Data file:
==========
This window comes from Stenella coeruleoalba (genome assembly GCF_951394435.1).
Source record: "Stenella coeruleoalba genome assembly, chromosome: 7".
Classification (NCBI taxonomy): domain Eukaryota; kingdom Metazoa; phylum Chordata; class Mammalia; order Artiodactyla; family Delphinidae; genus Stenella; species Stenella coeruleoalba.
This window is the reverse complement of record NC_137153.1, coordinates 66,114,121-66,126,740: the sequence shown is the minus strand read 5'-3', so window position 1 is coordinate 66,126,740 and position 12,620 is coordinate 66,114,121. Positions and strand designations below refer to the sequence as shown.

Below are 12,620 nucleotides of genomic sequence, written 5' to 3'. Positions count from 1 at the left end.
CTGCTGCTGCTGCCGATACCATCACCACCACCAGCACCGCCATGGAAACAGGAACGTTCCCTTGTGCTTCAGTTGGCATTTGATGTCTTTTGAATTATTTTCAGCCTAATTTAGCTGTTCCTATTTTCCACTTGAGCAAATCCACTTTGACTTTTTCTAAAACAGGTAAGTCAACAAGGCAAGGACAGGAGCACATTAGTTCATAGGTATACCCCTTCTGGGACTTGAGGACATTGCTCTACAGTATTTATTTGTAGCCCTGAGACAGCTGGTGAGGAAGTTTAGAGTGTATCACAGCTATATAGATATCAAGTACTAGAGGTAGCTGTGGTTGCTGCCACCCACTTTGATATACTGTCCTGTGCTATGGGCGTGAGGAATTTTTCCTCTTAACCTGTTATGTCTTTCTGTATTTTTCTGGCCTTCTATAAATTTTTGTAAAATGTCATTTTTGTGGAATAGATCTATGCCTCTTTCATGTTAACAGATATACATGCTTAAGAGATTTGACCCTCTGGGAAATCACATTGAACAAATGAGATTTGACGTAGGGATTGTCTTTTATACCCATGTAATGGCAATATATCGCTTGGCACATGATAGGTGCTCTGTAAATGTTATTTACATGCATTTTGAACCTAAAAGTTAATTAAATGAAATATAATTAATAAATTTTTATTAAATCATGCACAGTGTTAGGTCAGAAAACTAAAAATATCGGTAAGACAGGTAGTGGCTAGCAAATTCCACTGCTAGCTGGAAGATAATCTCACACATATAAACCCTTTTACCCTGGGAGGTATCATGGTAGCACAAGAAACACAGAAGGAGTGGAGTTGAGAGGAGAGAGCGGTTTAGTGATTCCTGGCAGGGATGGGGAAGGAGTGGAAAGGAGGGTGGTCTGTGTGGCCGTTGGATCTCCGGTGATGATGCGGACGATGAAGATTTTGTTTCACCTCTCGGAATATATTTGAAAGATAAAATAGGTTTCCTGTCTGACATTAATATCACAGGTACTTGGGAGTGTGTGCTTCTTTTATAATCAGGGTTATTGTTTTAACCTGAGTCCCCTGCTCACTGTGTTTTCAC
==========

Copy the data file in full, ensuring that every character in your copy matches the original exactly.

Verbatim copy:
This window comes from Stenella coeruleoalba (genome assembly GCF_951394435.1).
Source record: "Stenella coeruleoalba genome assembly, chromosome: 7".
Classification (NCBI taxonomy): domain Eukaryota; kingdom Metazoa; phylum Chordata; class Mammalia; order Artiodactyla; family Delphinidae; genus Stenella; species Stenella coeruleoalba.
This window is the reverse complement of record NC_137153.1, coordinates 66,114,121-66,126,740: the sequence shown is the minus strand read 5'-3', so window position 1 is coordinate 66,126,740 and position 12,620 is coordinate 66,114,121. Positions and strand designations below refer to the sequence as shown.

Below are 12,620 nucleotides of genomic sequence, written 5' to 3'. Positions count from 1 at the left end.
CTGCTGCTGCTGCCGATACCATCACCACCACCAGCACCGCCATGGAAACAGGAACGTTCCCTTGTGCTTCAGTTGGCATTTGATGTCTTTTGAATTATTTTCAGCCTAATTTAGCTGTTCCTATTTTCCACTTGAGCAAATCCACTTTGACTTTTTCTAAAACAGGTAAGTCAACAAGGCAAGGACAGGAGCACATTAGTTCATAGGTATACCCCTTCTGGGACTTGAGGACATTGCTCTACAGTATTTATTTGTAGCCCTGAGACAGCTGGTGAGGAAGTTTAGAGTGTATCACAGCTATATAGATATCAAGTACTAGAGGTAGCTGTGGTTGCTGCCACCCACTTTGATATACTGTCCTGTGCTATGGGCGTGAGGAATTTTTCCTCTTAACCTGTTATGTCTTTCTGTATTTTTCTGGCCTTCTATAAATTTTTGTAAAATGTCATTTTTGTGGAATAGATCTATGCCTCTTTCATGTTAACAGATATACATGCTTAAGAGATTTGACCCTCTGGGAAATCACATTGAACAAATGAGATTTGACGTAGGGATTGTCTTTTATACCCATGTAATGGCAATATATCGCTTGGCACATGATAGGTGCTCTGTAAATGTTATTTACATGCATTTTGAACCTAAAAGTTAATTAAATGAAATATAATTAATAAATTTTTATTAAATCATGCACAGTGTTAGGTCAGAAAACTAAAAATATCGGTAAGACAGGTAGTGGCTAGCAAATTCCACTGCTAGCTGGAAGATAATCTCACACATATAAACCCTTTTACCCTGGGAGGTATCATGGTAGCACAAGAAACACAGAAGGAGTGGAGTTGAGAGGAGAGAGCGGTTTAGTGATTCCTGGCAGGGATGGGGAAGGAGTGGAAAGGAGGGTGGTCTGTGTGGCCGTTGGATCTCCGGTGATGATGCGGACGATGAAGATTTTGTTTCACCTCTCGGAATATATTTGAAAGATAAAATAGGTTTCCTGTCTGACATTAATATCACAGGTACTTGGGAGTGTGTGCTTCTTTTATAATCAGGGTTATTGTTTTAACCTGAGTCCCCTGCTCACTGTGTTTTCAC